Create a new file ~/simulation_ws/src/m2wr_description/urdf/macros.xacro. And fasten your seat belt because this part will contain some tricks and formulas to make things more dynamic!

Why is that? The robots has 2 wheels, the description of both of them are the same, except for their names and direction. We are going to create a MACRO that fills these properties (for joints and links) according to arguments we are going to pass from m2wr.xacro to macros.xacro.

Our macros.xacro will be like:

<?xml version="1.0"?>
<robot>
    <macro name="link_wheel" params="name">
        <link name="${name}">
            <inertial>
              <mass value="0.2"/>
              <origin rpy="0 1.5707 1.5707" xyz="0 0 0"/>
              <inertia ixx="0.000526666666667" ixy="0" ixz="0" iyy="0.000526666666667" iyz="0" izz="0.001"/>
            </inertial>
            <collision name="link_right_wheel_collision">
              <origin rpy="0 1.5707 1.5707" xyz="0 0 0"/>
              <geometry>
                <cylinder length="0.04" radius="0.1"/>
              </geometry>
            </collision>
            <visual name="${name}_visual">
              <origin rpy="0 1.5707 1.5707" xyz="0 0 0"/>
              <geometry>
                <cylinder length="0.04" radius="0.1"/>
              </geometry>
            </visual>
        </link>
    </macro>

    <macro name="joint_wheel" params="name child origin_xyz">
      <joint name="${name}" type="continuous">
        <origin rpy="0 0 0" xyz="${origin_xyz}"/>
        <child link="${child}"/>
        <parent link="link_chassis"/>
        <axis rpy="0 0 0" xyz="0 1 0"/>
        <limit effort="10000" velocity="1000"/>
        <joint_properties damping="1.0" friction="1.0"/>
      </joint>
    </macro>
</robot>

STEP 5

Finally, our main file m2wr.xacro will be summarized to this:

<?xml version="1.0" ?>
<robot name="m2wr" xmlns:xacro="http://www.ros.org/wiki/xacro">

  <xacro:include filename="$(find m2wr_description)/urdf/materials.xacro" />
  <xacro:include filename="$(find m2wr_description)/urdf/m2wr.gazebo" />
  <xacro:include filename="$(find m2wr_description)/urdf/macros.xacro" />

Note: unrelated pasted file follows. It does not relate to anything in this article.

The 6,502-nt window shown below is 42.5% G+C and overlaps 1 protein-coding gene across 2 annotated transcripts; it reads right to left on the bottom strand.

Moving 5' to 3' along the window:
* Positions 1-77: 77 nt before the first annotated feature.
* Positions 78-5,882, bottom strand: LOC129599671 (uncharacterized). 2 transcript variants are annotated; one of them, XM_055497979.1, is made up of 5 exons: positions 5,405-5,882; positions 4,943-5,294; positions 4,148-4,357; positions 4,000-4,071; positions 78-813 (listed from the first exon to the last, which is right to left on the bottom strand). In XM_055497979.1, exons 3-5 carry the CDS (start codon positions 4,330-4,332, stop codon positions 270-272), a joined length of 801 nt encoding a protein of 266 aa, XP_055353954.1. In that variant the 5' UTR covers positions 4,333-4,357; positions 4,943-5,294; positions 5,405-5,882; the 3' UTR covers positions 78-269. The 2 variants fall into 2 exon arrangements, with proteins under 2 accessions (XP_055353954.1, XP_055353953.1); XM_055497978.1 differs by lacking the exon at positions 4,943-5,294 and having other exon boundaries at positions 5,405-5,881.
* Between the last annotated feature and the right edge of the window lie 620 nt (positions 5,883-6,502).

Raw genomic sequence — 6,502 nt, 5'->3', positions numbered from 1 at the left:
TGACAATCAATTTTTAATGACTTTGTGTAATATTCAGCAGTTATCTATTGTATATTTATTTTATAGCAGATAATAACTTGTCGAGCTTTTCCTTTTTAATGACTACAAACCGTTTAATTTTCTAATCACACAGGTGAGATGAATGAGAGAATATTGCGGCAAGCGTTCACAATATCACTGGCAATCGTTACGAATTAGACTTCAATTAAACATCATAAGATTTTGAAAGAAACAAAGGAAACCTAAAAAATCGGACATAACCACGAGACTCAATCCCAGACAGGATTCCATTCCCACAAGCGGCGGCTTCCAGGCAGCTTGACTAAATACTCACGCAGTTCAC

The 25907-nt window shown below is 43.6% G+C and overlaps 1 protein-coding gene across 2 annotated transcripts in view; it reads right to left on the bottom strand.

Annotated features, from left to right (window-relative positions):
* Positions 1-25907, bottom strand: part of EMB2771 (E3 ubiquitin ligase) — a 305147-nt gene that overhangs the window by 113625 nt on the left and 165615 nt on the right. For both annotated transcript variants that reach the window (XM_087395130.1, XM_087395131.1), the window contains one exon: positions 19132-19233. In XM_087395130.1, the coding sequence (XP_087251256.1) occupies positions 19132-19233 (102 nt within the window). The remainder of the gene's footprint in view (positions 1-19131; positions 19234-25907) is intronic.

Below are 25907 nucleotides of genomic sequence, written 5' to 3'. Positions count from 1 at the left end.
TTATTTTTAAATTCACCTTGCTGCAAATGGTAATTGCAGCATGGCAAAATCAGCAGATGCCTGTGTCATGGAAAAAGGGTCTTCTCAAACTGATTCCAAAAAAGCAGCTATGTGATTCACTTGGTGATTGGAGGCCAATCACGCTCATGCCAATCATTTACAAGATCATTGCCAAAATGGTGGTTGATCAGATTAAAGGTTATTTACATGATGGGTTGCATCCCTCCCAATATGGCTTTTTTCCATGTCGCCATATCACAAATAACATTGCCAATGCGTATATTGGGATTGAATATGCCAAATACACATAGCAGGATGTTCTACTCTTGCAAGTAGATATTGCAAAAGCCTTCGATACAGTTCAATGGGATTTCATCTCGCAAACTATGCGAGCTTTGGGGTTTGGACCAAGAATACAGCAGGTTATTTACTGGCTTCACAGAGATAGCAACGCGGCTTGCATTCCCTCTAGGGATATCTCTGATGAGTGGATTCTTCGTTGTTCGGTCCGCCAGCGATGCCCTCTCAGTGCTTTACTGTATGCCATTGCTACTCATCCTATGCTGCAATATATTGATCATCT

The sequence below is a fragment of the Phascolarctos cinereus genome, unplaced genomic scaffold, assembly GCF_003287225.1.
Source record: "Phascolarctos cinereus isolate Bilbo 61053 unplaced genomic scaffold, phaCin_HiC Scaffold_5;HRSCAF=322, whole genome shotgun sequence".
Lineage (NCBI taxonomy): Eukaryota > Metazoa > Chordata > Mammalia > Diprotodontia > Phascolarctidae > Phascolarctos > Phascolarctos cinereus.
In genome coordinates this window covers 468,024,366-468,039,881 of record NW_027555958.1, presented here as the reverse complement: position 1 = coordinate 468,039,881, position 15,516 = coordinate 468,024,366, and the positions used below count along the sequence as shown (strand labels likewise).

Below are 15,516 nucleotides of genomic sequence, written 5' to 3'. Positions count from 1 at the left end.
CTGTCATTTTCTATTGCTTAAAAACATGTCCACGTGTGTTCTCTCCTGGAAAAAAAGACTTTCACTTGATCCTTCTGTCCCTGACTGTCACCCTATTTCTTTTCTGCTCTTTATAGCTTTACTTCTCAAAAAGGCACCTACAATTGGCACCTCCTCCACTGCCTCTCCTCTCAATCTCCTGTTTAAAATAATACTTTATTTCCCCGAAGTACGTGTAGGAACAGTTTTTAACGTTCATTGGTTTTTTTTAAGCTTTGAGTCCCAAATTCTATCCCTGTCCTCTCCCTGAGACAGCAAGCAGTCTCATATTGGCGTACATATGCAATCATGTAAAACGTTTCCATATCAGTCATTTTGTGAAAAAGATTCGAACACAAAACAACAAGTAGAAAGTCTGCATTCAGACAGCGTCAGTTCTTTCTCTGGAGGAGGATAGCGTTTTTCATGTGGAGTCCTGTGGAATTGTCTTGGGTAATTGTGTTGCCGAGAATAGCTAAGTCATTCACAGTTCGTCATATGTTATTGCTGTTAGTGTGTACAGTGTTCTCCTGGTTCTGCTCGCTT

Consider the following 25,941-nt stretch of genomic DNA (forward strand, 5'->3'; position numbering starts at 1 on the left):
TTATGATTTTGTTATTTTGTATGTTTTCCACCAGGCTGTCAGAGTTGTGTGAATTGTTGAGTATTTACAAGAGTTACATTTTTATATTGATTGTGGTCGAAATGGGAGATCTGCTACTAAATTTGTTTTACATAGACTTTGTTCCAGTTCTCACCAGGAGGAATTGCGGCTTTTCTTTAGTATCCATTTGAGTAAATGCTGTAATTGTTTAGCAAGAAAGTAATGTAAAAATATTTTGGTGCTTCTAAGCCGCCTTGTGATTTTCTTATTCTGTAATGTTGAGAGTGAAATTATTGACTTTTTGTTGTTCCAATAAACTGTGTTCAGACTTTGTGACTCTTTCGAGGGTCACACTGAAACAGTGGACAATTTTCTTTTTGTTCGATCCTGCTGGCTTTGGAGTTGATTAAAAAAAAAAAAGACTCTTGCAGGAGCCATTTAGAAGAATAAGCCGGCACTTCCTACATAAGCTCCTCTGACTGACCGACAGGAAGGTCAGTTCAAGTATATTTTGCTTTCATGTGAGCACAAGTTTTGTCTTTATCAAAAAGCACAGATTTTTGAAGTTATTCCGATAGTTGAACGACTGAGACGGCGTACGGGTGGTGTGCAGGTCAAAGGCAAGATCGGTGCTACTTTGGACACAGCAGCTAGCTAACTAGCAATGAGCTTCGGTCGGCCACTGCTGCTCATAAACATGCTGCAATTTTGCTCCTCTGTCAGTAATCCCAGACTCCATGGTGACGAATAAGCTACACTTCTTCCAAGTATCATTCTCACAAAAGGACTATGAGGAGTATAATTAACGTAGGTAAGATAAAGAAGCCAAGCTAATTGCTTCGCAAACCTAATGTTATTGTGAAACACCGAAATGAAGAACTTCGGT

<link name="link_chassis">
    <!-- pose and inertial -->
    <pose>0 0 0.1 0 0 0</pose>
    <inertial>
      <mass value="5"/>
      <origin rpy="0 0 0" xyz="0 0 0.1"/>
      <inertia ixx="0.0395416666667" ixy="0" ixz="0" iyy="0.106208333333" iyz="0" izz="0.106208333333"/>
    </inertial>
    <!-- body -->
    <collision name="collision_chassis">
      <geometry>
        <box size="0.5 0.3 0.07"/>
      </geometry>
    </collision>
    <visual>
      <origin rpy="0 0 0" xyz="0 0 0"/>
      <geometry>
        <box size="0.5 0.3 0.07"/>
      </geometry>
      <material name="blue"/>
    </visual>
    <!-- caster front -->
    <collision name="caster_front_collision">
      <origin rpy=" 0 0 0" xyz="0.35 0 -0.05"/>
      <geometry>
        <sphere radius="0.05"/>
      </geometry>
      <surface>
        <friction>
          <ode>
            <mu>0</mu>
            <mu2>0</mu2>
            <slip1>1.0</slip1>
            <slip2>1.0</slip2>
          </ode>
        </friction>
      </surface>
    </collision>
    <visual name="caster_front_visual">
      <origin rpy=" 0 0 0" xyz="0.2 0 -0.05"/>
      <geometry>
        <sphere radius="0.05"/>
      </geometry>
    </visual>
  </link>

  <xacro:link_wheel name="link_right_wheel" />
  <xacro:joint_wheel name="joint_right_wheel" child="link_right_wheel" origin_xyz="-0.05 0.15 0" />

  <xacro:link_wheel name="link_left_wheel" />
  <xacro:joint_wheel name="joint_left_wheel" child="link_left_wheel" origin_xyz="-0.05 -0.15 0" />
</robot>

We didn’t create a macro for the link link_chassis because we would have the almost the same amount of code, after all we have a single piece using that description. Of course, you can put it into a different file, in order to have your main description file having only includes of different pieces.

At this point, you must be able to launch an empty simulation and spawn the robot. The same applies to visualize the robot in RViz. We don’t have anything different in the results, but a much better to maintain code!

If you didn’t reach this point, you can copy the original project using this link: http://www.rosject.io/l/90f1026/

In this next tutorial, we’re going to insert a laser scan sensor to the robot.

[irp posts=”13043″ name=”Exploring ROS with a 2 Wheeled Robot #3 : URDF of a Laser Scan”]